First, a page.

Up today are two of the most influential female pf bloggers around – Stephanie from Poorer Than You, and Kerry K. Taylor aka Squawkfox. I’m sure most of you have heard of them before, but if not I highly encourage you to stop by their blogs afterward and check ’em out! They’re very different, very fun, and very refreshing. Now time for some action!
Poorer Than You
|Kerry K. Taylor
|How long have you been blogging for?|
|I started my first online diary at age 14 (2001). It was the angsty train wreck that you would expect from a 14-year-old girl! Eventually I wised up and started viewing my blogs as more public opinion pieces. I started Poorer Than You in January of 2007, when I dropped out of school because of money problems.||I started Squawkfox on January 2, 2008 to have some fun with writing, photography, and web development. I’ve been a professional writer for eons – mostly technical writing for software developers – so the blog became more of a creative outlet where I was drawn to squawking about moolah. I’ve found that many topics, from organic farming to Ironman triathlons, have a financial angle.|
|Has anyone in your “real” life caught onto your online life?
|There has never been a separation between the two, for me. My parents met on an early version of the internet! I had my first online account at age 6. My family and friends have always known about most of my online projects, including Poorer Than You.||I blogged under the alias “Squawkfox” until May 5th, 2009 and decided to reveal my identity when my book, 397 Ways to Save Money was published. Since somebody’s name had to go on the cover I knew my alias days were numbered. If anyone caught on before that time they were too polite to say anything.|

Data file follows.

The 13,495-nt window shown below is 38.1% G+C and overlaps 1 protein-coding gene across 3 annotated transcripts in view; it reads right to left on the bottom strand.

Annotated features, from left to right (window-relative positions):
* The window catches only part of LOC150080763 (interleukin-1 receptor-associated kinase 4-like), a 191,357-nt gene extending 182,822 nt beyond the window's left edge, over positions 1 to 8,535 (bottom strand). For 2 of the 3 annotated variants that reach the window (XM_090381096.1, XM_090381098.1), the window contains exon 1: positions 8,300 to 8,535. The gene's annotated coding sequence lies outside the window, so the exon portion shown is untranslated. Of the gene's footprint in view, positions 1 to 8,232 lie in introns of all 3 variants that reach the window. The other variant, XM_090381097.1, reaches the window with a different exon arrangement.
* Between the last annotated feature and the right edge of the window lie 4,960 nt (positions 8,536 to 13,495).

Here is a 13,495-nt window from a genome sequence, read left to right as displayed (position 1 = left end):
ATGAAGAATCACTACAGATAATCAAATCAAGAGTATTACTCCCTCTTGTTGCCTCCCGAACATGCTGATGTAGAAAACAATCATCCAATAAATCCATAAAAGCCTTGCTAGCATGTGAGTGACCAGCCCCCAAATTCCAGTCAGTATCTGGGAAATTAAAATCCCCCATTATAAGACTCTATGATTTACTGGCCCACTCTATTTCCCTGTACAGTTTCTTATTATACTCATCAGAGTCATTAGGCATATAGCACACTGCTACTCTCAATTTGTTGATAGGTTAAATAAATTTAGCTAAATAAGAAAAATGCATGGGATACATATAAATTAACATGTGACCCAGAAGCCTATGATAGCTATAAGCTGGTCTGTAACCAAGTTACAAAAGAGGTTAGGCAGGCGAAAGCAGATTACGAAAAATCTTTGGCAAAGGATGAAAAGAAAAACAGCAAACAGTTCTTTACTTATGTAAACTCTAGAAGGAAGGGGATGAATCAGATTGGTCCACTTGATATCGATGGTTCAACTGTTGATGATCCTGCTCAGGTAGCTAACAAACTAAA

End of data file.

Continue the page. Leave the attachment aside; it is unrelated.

|Are there any advantages to being a female blogger in the PF world?
|For a while, I thought there were actually disadvantages! It seemed to me that most of the biggest PF bloggers were males, and that it might be because people are looking for an “authoritative male voice” when it comes to money topics. But I think all voices need to be represented, especially in personal finance blogs. I come at it from the “young, female, geek” perspective. Some people respond to that, some don’t!||I don’t think so. Well, unless you’re blogging about the Diva Cup or “How to Buy a Bra” – then I think the ladies might have a slight advantage.|
|On a scale from 1-10, how “girly” are you?
|Like a 5. I went to a college that was 70% male, and I was geek before that! I play a lot of video games, spend most of my time on the internet, and I spew a lot of “lolspeak” and “l33tspeak.” And I don’t wear high heels very often because I’m taller than my boyfriend! But I like dressing up and kitties and babies. And I minored in gender studies. I’m very much in the middle.||I’m not very girly, but I am feminine – if that makes any sense. I like dresses but I can’t walk in heels. I grew up watching science fiction, racing road bikes, and programming computers. Now that I’m in my 30s, I’ve completed two Ironman triathlons and still watch Star Trek, Doctor Who, and more recently Torchwood. I also live on an organic farm and drive tractors, fix barbed wire fences, and feed animals. So basically, I’m an athletic computer and Sci-Fi nerd who isn’t afraid of farming in a dress. :D|
|What are the first 3 blogs/sites you check in the morning?
|My email (Gmail), Craigslist (job searching!) and Google Reader to start digging into my blog feeds.||I have to pick just three? Since most of my sites are quick reads, I have time for my favorite five while sipping my morning coffee: The Globe and Mail, Ask MetaFilter, Seth Godin’s Blog, Daring Fireball, and Dooce.|
|Are you a fan of the budget? (If so, what format?)